Iranian Deputy Foreign Abbas Araqchi leaves a session of nuclear talks in Vienna, Austria, April 6, 2021 (Getty)
The first week of indirect talks over the 2015 Iran nuclear deal has concluded with little progress.
The European Union is overseeing the discussions in Vienna, with the remaining powers in the agreement (UK, France, Germany, China, and Russia) moving between the Iranians and Americans.
But after three days of technical discussions, the US is still promoting a “sequenced” approach, with lifting of American sanctions linked to Iran’s return to compliance with the agreement. Tehran is insisting on removal of all sanctions before it pulls back from enrichment of uranium, installation and operation of advanced centrifuges, and limits on inspections by the International Atomic Energy Agency.
Iranian Foreign Minister Mohammad Javad Zarif reiterated on Twitter:
Iran proposes logical path to full JCPOA compliance:
-US—which caused this crisis—should return to full compliance first;
-Iran will reciprocate following rapid verification;
-All Trump sanctions were anti-JCPOA & must be removed—w/o distinction between arbitrary designations.
— Javad Zarif (@JZarif) April 9, 2021
Deputy Foreign Minister Abbas Araqchi, leading the Iranian delegation in Vienna, said, “The path of return to the JCPOA [Joint Comprehensive Plan of Action] will open if all JCPOA-related and Trump-era sanctions are lifted.”
A spokesman for Iran’s Atomic Energy Organization covered up the technical discussions which took place, declaring that the working group is not active “for now” although but the sanctions working group has met. He said the technical group would only convene after the fate of sanctions is determined.
“Heading Towards An Impasse”
The Biden Administration has said that it is ready to lift “sanctions that are inconsistent with the JCPOA”, without detailing the specific measures.
But a “senior State Department official” told reporters on Friday that, while the Administration had seen some signs of Iranian seriousness about compliance with the deal, it was “certainly not enough”.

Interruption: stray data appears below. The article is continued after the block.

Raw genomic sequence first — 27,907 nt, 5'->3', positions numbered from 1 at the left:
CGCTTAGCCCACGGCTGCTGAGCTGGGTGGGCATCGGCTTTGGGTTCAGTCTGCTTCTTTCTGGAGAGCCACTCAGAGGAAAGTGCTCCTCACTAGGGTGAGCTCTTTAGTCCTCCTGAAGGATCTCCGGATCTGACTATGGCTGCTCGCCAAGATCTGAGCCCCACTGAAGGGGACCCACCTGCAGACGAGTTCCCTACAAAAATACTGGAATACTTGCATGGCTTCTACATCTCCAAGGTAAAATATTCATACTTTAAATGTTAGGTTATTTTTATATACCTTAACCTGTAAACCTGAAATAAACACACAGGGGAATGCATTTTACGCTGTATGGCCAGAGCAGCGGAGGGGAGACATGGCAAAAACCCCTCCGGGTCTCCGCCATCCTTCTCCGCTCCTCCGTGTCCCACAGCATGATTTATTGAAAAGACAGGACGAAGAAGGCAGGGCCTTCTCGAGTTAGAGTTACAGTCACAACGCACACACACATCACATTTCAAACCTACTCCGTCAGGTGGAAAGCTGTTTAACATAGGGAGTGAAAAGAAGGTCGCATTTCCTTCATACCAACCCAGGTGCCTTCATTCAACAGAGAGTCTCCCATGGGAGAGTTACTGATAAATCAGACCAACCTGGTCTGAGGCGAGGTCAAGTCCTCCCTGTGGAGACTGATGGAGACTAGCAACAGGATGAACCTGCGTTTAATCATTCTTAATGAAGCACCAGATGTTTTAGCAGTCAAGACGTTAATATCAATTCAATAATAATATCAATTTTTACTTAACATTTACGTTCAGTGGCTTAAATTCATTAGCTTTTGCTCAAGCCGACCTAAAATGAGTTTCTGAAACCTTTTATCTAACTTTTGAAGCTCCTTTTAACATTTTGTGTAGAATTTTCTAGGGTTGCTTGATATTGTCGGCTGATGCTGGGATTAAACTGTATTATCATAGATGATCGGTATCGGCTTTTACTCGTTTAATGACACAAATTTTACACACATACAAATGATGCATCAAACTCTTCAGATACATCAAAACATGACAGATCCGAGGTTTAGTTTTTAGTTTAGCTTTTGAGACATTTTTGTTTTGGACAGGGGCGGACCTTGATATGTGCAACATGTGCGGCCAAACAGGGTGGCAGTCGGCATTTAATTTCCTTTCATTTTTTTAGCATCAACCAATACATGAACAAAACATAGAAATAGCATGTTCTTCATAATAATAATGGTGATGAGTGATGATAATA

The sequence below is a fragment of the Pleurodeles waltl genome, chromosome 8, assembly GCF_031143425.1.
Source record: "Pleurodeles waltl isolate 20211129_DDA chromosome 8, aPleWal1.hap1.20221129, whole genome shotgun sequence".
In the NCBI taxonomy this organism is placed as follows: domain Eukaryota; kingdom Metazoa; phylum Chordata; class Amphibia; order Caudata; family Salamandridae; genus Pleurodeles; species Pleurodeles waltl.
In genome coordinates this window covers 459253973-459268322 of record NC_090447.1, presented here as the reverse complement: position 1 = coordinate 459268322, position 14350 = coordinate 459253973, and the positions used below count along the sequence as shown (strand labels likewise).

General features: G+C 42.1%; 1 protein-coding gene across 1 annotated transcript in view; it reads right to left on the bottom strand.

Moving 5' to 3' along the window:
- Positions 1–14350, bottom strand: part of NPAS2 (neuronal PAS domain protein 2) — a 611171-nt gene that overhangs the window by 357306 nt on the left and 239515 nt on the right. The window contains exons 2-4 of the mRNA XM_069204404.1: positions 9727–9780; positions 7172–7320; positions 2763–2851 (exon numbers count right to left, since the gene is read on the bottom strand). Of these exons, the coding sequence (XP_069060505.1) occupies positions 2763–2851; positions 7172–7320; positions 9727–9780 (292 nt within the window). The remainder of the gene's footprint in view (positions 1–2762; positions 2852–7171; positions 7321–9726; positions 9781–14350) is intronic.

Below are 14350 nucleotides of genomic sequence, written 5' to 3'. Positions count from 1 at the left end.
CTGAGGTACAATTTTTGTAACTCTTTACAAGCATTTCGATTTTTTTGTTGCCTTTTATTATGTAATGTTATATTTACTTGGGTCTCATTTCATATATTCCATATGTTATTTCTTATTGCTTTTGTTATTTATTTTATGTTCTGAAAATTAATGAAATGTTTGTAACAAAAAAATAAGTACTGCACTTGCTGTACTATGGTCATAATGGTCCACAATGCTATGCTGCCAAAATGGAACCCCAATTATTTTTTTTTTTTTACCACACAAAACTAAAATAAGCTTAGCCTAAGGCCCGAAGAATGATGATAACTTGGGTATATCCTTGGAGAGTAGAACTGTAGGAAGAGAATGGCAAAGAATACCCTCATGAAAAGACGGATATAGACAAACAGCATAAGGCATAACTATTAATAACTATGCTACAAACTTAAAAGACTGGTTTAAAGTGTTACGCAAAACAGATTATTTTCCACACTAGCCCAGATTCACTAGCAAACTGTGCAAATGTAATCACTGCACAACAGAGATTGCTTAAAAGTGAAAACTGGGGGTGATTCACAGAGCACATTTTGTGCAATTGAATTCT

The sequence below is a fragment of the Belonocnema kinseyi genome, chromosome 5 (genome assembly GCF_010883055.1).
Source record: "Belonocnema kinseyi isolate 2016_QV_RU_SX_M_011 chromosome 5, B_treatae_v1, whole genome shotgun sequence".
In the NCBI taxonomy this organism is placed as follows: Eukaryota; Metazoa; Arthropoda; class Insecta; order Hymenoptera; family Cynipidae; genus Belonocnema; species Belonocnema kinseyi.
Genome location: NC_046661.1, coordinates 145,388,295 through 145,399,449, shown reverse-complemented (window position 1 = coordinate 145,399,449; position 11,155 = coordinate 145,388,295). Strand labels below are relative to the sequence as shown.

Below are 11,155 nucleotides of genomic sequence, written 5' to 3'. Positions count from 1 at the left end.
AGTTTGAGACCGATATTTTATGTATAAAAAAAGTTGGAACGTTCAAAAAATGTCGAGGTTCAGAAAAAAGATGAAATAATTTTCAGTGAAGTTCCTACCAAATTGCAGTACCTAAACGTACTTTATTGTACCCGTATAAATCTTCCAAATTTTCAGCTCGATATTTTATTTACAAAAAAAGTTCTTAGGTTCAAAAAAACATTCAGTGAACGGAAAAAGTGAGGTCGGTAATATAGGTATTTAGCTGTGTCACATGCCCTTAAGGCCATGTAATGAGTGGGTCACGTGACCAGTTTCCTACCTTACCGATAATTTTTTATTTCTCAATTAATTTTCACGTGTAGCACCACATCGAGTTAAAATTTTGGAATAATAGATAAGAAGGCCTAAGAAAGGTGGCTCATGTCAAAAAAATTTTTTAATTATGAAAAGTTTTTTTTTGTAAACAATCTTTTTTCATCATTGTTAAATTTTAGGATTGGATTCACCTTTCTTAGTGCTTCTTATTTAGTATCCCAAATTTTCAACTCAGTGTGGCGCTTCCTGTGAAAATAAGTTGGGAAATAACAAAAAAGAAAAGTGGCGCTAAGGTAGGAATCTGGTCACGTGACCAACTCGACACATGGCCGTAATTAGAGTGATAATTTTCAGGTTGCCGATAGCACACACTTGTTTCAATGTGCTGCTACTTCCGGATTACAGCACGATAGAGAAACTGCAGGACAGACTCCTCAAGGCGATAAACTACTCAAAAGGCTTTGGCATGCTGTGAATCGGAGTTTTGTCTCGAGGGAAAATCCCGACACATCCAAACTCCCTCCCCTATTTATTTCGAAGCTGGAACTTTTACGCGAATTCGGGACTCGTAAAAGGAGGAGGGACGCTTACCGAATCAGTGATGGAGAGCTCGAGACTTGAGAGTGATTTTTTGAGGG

The official said in a conference call, “We’ve told them in broader terms the kind of sanctions we’d be prepared to lift and those that would stay on.” But he cautioned, “If Iran sticks to the position that every sanction that has been imposed since 2017 has to be lifted or there will be no deal, then we are heading towards an impasse.”
European officials said Iran is setting out a tough line at the outset of the talks.
The EU said in its statement that it “noted with satisfaction the initial progress made”, and that the Joint Commission will reconvene next week. Iran’s Foreign Ministry said the resumption will be on Wednesday.
China’s Ambassador to the IAEA, Wang Qun, adopted an optimistic tone, “All parties have narrowed down their differences and we do see the momentum for gradually evolving consensus.”
But a “senior European diplomatic source” said, “Given the technical complexity of the nuclear aspects and legal intricacies of sanctions lifting, it would be very optimistic to think a few weeks.”
Supreme Leader: We Must Be Able to Sell Oil
Iran’s Supreme Leader maintained a tough pose on Friday. He said that there must be “verification” of the removal of US sanctions so Iran can sell oil “in an official manner, with ease and under normal conditions, and its money be received by Iran”.
Ayatollah Khamenei’s Instagram account feature a video in which he maintained that Iran is in no hurry for a US return to the agreement, from which the Trump Administration withdrew in May 2018.
In Washington, State Department spokesman Ned Price said the discussions in Vienna were “constructive…business-like; it has been a step forward.”
But he cautioned against allowing “expectations to outpace where we are”.
The senior US official spoke of urgency to advance the talks: “Once their presidential campaign begins [in Iran in June], it could be many months in which it would be very difficult to have any progress.”
He called for direct negotiations, “We could go at a good pace. It could go faster if we sit down with them, and have significantly more effective discussions.”